The atmosphere and genre changed quite drastically when one of Finland’s biggest folk metal bands, Ensiferum, took over the stage with their battle songs. The beginning of the gig might have been a bit slow but during Ensiferum’s set the audience finally started to show some signs of liveliness. Hearing older favorites like “One More Magic Potion" and “Lai Lai Hei" certainly gave the crowd the kick they needed. Throughout the gig, a few enthusiastic fans asked the band rather loudly to play their song “Iron," which was finally heard as the last song of their set list. This proved to be a topnotch choice since the song is rather famous for its certain part which evokes the crowd to sing – or rather shout – along “tättä-dä-dää." This part was practiced beforehand with the band so when the time came, the audience in Jyväskylä gave their contribution to the gig. Ensiferum delivered a solid gig which got the crowd warm and ready for the headliner.

Finally, it was time for the evening’s main performer. The gig started with “Are You Dead Yet?" and “In Your Face," which were perfect songs to get the crowd excited and shouting along the choruses. Children of Bodom played a nice range of songs from all of their albums except for one – for some reason nothing was heard from Relentless Reckless Forever, which I found a bit surprising. Those preferring the older material got pampered with songs like “Lake Bodom," “Everytime I Die," and “Hate Me!"

Being the I Worship Chaos World Tour promoting Bodom’s new album, it was a bit of a disappointment that the band chose to play only three songs from the aforementioned record. The songs heard were the title track, as well as “Morrigan" and “I Hurt." There’s nothing to complain about regarding those particular choices, but I personally would have hoped for more new songs. Then again, with bands like Bodom who have a long career and so many good albums and songs to choose from, it most probably gets difficult to compile a setlist that will satisfy the fans whether they prefer the older or newer material. Still, I hope in the future they’ll add some other songs from I Worship Chaos to their set list.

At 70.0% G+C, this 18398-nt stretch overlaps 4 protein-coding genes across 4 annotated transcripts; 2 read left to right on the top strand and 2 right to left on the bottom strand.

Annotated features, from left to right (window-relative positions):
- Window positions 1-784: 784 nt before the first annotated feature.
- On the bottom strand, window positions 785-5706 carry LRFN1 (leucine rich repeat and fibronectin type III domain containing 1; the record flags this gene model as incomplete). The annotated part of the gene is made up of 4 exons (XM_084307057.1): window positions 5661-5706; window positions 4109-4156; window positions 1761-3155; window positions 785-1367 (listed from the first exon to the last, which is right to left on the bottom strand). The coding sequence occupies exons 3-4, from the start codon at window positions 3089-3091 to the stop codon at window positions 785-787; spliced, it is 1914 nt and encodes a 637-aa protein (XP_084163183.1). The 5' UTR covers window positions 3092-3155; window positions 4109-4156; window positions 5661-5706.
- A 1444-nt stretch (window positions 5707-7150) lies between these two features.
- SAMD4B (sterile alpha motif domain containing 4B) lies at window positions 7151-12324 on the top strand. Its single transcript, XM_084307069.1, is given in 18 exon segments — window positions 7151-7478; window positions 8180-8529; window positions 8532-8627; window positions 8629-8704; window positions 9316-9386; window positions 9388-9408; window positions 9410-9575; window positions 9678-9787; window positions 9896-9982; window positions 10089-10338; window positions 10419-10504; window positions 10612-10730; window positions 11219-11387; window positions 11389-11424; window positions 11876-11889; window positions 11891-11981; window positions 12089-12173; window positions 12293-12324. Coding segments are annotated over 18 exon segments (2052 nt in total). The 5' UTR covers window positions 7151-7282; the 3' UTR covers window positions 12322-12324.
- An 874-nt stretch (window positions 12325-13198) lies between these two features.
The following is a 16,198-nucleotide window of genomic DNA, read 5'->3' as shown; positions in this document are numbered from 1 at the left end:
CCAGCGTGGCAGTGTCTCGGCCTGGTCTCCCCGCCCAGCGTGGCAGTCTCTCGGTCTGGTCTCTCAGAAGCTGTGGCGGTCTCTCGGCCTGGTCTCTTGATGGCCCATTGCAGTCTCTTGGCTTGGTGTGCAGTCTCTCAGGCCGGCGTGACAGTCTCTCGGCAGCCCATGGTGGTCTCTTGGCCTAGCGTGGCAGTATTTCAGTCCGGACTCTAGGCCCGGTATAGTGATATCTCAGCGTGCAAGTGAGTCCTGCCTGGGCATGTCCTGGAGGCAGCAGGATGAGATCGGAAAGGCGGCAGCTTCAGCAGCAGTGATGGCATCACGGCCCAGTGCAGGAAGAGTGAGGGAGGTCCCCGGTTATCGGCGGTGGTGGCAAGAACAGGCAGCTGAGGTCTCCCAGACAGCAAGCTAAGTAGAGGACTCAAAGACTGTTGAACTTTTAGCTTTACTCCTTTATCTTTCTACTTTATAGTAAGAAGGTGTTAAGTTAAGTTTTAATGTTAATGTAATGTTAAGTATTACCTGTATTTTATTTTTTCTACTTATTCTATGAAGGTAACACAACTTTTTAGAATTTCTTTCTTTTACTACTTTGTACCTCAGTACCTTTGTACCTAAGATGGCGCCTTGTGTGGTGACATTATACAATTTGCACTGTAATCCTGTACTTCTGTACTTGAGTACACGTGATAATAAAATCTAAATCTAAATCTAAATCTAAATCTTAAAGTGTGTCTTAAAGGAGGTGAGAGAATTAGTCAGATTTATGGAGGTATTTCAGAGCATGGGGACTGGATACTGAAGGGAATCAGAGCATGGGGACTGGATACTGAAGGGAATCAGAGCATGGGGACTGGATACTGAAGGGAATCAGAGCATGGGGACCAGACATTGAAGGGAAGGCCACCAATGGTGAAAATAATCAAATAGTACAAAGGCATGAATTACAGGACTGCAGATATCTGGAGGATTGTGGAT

Towards the end, the crowd managed to pull off some pretty good moshpits, but throughout the gig I could not shrug off the feeling that the audience did not quite give their all, even though the bands on stage were trying their best. Although to be fair, the audience did sing along quite nicely to “Hate Crew Deathroll," which for me is “the" Bodom song. Hearing the fans shouting “we’re the hate crew, we stand and we won’t fall" carries that special something… a feeling of unity perhaps.

The evening’s hit parade got its perfect ending with encore songs “Needled 24/7" and “Downfall." The latter is one of the regulars on Bodom’s setlist and guaranteed to make the crowd go wild. After the encore, there was one happy and exhausted looking band on stage when the outro song, Beastie Boys’ “(You Gotta) Fight For Your Right (To Party!)" started playing. After this, there was one more gig to go on this tour before their well-deserved break.

When it comes to the overall performance of the band, the Bodom guys deserve a solid 8/10. From my point of view, the long tour did not seem to affect the performance but the audience could have been a bit livelier. One has to also acknowledge the great job Antti Wirman has done as a substitute second guitarist. The rumors are that the new guitarist replacing Roope Latvala, who left the band last spring, will be revealed in the beginning of next year, an announcement I bet many are eagerly waiting for. Hopefully Children of Bodom will do a couple of summer festivals in Finland as well so that we’ll get to see the new guy in action as soon as possible.


1. Are You Dead Yet?
2. In Your Face
3. Morrigan
4. Halo of Blood
5. I Hurt
6. Everytime I Die
7. Bodom Beach Terror
8. Hate Me!
9. Lake Bodom
10. Blooddrunk
11. I Worship Chaos
12. Angels Don’t Kill
13. Silent Night, Bodom Night
14. Hate Crew Deathroll
15. Bodom After Midnight


1. Needled 24/7
2. Downfall

Text: Essi Nummi | Ed: Amy Wiseman

Photos: Eliza Rask, Tampere 2015